I’m not sure how I stumbled across BLOOD HOWL by Robin Saxon and Alex Kidwell but I bought the book and settled in for a read one afternoon. I finished the book hours later, grabbed something to eat and started re-reading it over again. It had everything I like: strong characters, buckets of sexual tension, and smart, witty dialogue. Then, I started to stalk . . . umm . . . friend . . Alex & Robin on Facebook and I got little glimpses of their writing partnership and realized that their writing process was absolutely fascinating. That’s when I knew I had to have them here at RU.
Note: Today is Robin’s birthday so in honor of the special day, I’m giving away a copy of BLOOD HOWL to a lucky commenter. Happy Birthday Robin!
Writing With a Partner:
It Takes Two to Make a Thing Go Right
Or Doing it Alone Will Make You Go Blind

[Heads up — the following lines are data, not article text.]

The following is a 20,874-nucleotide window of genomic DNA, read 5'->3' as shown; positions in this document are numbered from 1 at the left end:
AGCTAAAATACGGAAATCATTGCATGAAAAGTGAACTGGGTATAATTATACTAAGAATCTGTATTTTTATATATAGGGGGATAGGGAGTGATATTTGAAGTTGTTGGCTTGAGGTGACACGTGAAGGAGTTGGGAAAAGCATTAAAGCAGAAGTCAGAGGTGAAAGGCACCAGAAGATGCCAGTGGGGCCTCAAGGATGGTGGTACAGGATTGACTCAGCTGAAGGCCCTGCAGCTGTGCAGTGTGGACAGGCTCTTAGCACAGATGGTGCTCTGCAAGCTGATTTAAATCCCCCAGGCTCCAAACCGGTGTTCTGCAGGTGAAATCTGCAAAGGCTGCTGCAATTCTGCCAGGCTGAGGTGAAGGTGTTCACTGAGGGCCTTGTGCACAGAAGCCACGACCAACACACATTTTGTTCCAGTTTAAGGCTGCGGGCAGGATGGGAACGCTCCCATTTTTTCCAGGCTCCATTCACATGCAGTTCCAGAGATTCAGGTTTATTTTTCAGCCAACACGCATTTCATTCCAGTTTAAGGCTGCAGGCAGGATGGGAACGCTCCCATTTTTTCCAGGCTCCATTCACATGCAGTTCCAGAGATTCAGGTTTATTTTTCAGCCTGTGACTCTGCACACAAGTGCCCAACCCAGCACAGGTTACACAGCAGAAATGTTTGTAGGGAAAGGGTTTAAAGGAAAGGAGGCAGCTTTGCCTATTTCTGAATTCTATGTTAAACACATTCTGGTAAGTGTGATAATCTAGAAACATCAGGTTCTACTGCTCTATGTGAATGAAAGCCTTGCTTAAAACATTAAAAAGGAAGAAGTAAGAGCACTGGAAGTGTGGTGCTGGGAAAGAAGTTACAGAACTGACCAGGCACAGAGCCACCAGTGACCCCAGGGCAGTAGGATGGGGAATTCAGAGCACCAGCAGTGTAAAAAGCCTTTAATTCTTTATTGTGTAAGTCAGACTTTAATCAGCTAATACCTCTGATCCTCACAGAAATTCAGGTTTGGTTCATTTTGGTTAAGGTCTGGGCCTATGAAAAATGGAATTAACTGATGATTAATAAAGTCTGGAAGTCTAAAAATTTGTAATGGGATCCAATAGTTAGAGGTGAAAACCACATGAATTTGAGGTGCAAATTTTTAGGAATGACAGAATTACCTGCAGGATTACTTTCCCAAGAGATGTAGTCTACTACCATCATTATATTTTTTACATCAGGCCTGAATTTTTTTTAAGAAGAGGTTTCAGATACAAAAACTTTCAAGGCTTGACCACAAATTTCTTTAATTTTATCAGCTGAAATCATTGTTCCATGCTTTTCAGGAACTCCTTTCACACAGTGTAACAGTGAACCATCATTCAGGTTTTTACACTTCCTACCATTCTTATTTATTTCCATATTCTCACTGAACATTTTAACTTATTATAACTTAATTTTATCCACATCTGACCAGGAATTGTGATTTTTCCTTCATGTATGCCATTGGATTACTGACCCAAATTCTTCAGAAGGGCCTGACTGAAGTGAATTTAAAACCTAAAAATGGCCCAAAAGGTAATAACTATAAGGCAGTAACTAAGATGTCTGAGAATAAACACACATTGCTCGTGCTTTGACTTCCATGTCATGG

by Robin Saxon and Alex Kidwell
The stereotypical image of a writer is a solitary one—a person hunched over a typewriter, frantically plinking away, capturing words on paper and ink, surrounded by an array of discarded coffee mugs and wine glasses. We see the author as a shut in, kept company by his creations and nothing more. Ideas exist in one brain, after all, and for many the idea of sharing the load of writing seems impossible.
We have been writing as a team for years. Our recent first novel, Blood Howl, and the next in the series, Blood in the Sand, were written completely in tandem. We may use two laptops—and two times the dirty mugs and wine glasses—and there might be two brains involved, but the story comes out as one cohesive whole. In our opinion, it makes our characters stronger, our plot-lines more varied, and our stories richer than if we’d worked alone.